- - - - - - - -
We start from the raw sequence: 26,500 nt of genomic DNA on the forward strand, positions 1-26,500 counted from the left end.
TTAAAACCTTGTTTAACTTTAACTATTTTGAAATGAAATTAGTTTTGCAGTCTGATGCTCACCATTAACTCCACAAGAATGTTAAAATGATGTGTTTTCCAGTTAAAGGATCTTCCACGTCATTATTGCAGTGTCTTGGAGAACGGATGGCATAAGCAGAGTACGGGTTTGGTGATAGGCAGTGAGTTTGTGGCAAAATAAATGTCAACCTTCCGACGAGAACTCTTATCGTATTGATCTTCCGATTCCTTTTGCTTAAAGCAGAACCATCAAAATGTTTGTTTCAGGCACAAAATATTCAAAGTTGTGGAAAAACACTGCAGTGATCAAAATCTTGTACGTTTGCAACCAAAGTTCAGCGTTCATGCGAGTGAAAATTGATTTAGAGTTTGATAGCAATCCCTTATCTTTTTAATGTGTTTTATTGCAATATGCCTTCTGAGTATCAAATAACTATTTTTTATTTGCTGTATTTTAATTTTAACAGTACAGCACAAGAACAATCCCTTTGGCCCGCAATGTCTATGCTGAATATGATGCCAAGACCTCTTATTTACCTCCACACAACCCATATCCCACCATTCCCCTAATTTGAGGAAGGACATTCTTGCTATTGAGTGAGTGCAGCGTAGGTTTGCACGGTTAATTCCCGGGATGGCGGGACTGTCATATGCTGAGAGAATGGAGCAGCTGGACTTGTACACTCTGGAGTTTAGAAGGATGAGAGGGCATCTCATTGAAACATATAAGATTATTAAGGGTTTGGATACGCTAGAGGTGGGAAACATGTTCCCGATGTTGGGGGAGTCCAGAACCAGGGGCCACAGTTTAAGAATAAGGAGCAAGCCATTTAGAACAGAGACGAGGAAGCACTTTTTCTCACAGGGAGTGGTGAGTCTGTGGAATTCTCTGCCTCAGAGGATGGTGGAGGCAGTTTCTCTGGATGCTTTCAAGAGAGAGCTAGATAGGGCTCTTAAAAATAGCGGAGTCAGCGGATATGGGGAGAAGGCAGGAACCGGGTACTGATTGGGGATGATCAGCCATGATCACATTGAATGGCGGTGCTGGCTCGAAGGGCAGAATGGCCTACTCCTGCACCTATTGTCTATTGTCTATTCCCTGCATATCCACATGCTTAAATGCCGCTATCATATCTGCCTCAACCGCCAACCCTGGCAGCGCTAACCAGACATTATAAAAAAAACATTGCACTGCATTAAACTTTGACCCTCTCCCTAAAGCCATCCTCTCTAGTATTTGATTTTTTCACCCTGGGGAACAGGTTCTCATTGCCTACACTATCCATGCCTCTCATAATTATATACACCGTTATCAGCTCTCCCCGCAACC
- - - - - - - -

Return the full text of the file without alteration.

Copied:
We start from the raw sequence: 26,500 nt of genomic DNA on the forward strand, positions 1-26,500 counted from the left end.
TTAAAACCTTGTTTAACTTTAACTATTTTGAAATGAAATTAGTTTTGCAGTCTGATGCTCACCATTAACTCCACAAGAATGTTAAAATGATGTGTTTTCCAGTTAAAGGATCTTCCACGTCATTATTGCAGTGTCTTGGAGAACGGATGGCATAAGCAGAGTACGGGTTTGGTGATAGGCAGTGAGTTTGTGGCAAAATAAATGTCAACCTTCCGACGAGAACTCTTATCGTATTGATCTTCCGATTCCTTTTGCTTAAAGCAGAACCATCAAAATGTTTGTTTCAGGCACAAAATATTCAAAGTTGTGGAAAAACACTGCAGTGATCAAAATCTTGTACGTTTGCAACCAAAGTTCAGCGTTCATGCGAGTGAAAATTGATTTAGAGTTTGATAGCAATCCCTTATCTTTTTAATGTGTTTTATTGCAATATGCCTTCTGAGTATCAAATAACTATTTTTTATTTGCTGTATTTTAATTTTAACAGTACAGCACAAGAACAATCCCTTTGGCCCGCAATGTCTATGCTGAATATGATGCCAAGACCTCTTATTTACCTCCACACAACCCATATCCCACCATTCCCCTAATTTGAGGAAGGACATTCTTGCTATTGAGTGAGTGCAGCGTAGGTTTGCACGGTTAATTCCCGGGATGGCGGGACTGTCATATGCTGAGAGAATGGAGCAGCTGGACTTGTACACTCTGGAGTTTAGAAGGATGAGAGGGCATCTCATTGAAACATATAAGATTATTAAGGGTTTGGATACGCTAGAGGTGGGAAACATGTTCCCGATGTTGGGGGAGTCCAGAACCAGGGGCCACAGTTTAAGAATAAGGAGCAAGCCATTTAGAACAGAGACGAGGAAGCACTTTTTCTCACAGGGAGTGGTGAGTCTGTGGAATTCTCTGCCTCAGAGGATGGTGGAGGCAGTTTCTCTGGATGCTTTCAAGAGAGAGCTAGATAGGGCTCTTAAAAATAGCGGAGTCAGCGGATATGGGGAGAAGGCAGGAACCGGGTACTGATTGGGGATGATCAGCCATGATCACATTGAATGGCGGTGCTGGCTCGAAGGGCAGAATGGCCTACTCCTGCACCTATTGTCTATTGTCTATTCCCTGCATATCCACATGCTTAAATGCCGCTATCATATCTGCCTCAACCGCCAACCCTGGCAGCGCTAACCAGACATTATAAAAAAAACATTGCACTGCATTAAACTTTGACCCTCTCCCTAAAGCCATCCTCTCTAGTATTTGATTTTTTCACCCTGGGGAACAGGTTCTCATTGCCTACACTATCCATGCCTCTCATAATTATATACACCGTTATCAGCTCTCCCCGCAACC